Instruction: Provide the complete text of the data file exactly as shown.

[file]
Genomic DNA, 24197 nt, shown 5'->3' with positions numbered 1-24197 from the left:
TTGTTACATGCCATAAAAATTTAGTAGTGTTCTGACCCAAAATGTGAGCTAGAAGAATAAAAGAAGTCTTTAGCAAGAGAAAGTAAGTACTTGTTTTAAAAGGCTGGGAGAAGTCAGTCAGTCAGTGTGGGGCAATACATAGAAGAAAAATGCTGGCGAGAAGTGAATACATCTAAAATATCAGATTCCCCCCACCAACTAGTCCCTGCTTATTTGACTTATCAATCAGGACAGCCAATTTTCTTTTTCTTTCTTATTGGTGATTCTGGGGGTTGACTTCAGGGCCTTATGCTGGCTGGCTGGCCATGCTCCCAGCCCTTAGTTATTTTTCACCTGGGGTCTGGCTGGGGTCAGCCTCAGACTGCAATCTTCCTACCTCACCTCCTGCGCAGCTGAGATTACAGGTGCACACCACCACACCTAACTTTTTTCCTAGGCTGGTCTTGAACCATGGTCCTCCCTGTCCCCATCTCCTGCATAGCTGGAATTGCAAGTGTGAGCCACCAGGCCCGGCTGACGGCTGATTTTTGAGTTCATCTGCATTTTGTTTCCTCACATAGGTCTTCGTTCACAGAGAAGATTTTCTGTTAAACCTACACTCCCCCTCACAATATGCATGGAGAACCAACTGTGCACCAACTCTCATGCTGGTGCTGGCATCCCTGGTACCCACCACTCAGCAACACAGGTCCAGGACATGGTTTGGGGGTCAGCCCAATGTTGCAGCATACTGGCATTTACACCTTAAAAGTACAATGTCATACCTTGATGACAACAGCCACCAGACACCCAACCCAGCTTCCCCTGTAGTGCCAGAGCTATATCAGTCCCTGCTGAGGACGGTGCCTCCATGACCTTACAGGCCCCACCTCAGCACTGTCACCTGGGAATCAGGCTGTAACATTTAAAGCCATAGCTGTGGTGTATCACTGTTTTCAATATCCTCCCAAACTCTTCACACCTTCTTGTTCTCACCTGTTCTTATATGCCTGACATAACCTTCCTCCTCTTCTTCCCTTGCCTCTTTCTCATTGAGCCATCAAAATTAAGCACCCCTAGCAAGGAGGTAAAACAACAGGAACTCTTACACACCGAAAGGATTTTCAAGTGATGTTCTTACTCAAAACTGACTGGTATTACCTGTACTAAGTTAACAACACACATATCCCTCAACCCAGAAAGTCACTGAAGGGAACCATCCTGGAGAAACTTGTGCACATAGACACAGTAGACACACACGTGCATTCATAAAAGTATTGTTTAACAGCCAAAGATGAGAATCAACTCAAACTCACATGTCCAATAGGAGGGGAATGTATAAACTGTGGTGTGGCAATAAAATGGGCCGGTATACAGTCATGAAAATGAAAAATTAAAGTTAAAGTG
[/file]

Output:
Genomic DNA, 24197 nt, shown 5'->3' with positions numbered 1-24197 from the left:
TTGTTACATGCCATAAAAATTTAGTAGTGTTCTGACCCAAAATGTGAGCTAGAAGAATAAAAGAAGTCTTTAGCAAGAGAAAGTAAGTACTTGTTTTAAAAGGCTGGGAGAAGTCAGTCAGTCAGTGTGGGGCAATACATAGAAGAAAAATGCTGGCGAGAAGTGAATACATCTAAAATATCAGATTCCCCCCACCAACTAGTCCCTGCTTATTTGACTTATCAATCAGGACAGCCAATTTTCTTTTTCTTTCTTATTGGTGATTCTGGGGGTTGACTTCAGGGCCTTATGCTGGCTGGCTGGCCATGCTCCCAGCCCTTAGTTATTTTTCACCTGGGGTCTGGCTGGGGTCAGCCTCAGACTGCAATCTTCCTACCTCACCTCCTGCGCAGCTGAGATTACAGGTGCACACCACCACACCTAACTTTTTTCCTAGGCTGGTCTTGAACCATGGTCCTCCCTGTCCCCATCTCCTGCATAGCTGGAATTGCAAGTGTGAGCCACCAGGCCCGGCTGACGGCTGATTTTTGAGTTCATCTGCATTTTGTTTCCTCACATAGGTCTTCGTTCACAGAGAAGATTTTCTGTTAAACCTACACTCCCCCTCACAATATGCATGGAGAACCAACTGTGCACCAACTCTCATGCTGGTGCTGGCATCCCTGGTACCCACCACTCAGCAACACAGGTCCAGGACATGGTTTGGGGGTCAGCCCAATGTTGCAGCATACTGGCATTTACACCTTAAAAGTACAATGTCATACCTTGATGACAACAGCCACCAGACACCCAACCCAGCTTCCCCTGTAGTGCCAGAGCTATATCAGTCCCTGCTGAGGACGGTGCCTCCATGACCTTACAGGCCCCACCTCAGCACTGTCACCTGGGAATCAGGCTGTAACATTTAAAGCCATAGCTGTGGTGTATCACTGTTTTCAATATCCTCCCAAACTCTTCACACCTTCTTGTTCTCACCTGTTCTTATATGCCTGACATAACCTTCCTCCTCTTCTTCCCTTGCCTCTTTCTCATTGAGCCATCAAAATTAAGCACCCCTAGCAAGGAGGTAAAACAACAGGAACTCTTACACACCGAAAGGATTTTCAAGTGATGTTCTTACTCAAAACTGACTGGTATTACCTGTACTAAGTTAACAACACACATATCCCTCAACCCAGAAAGTCACTGAAGGGAACCATCCTGGAGAAACTTGTGCACATAGACACAGTAGACACACACGTGCATTCATAAAAGTATTGTTTAACAGCCAAAGATGAGAATCAACTCAAACTCACATGTCCAATAGGAGGGGAATGTATAAACTGTGGTGTGGCAATAAAATGGGCCGGTATACAGTCATGAAAATGAAAAATTAAAGTTAAAGTG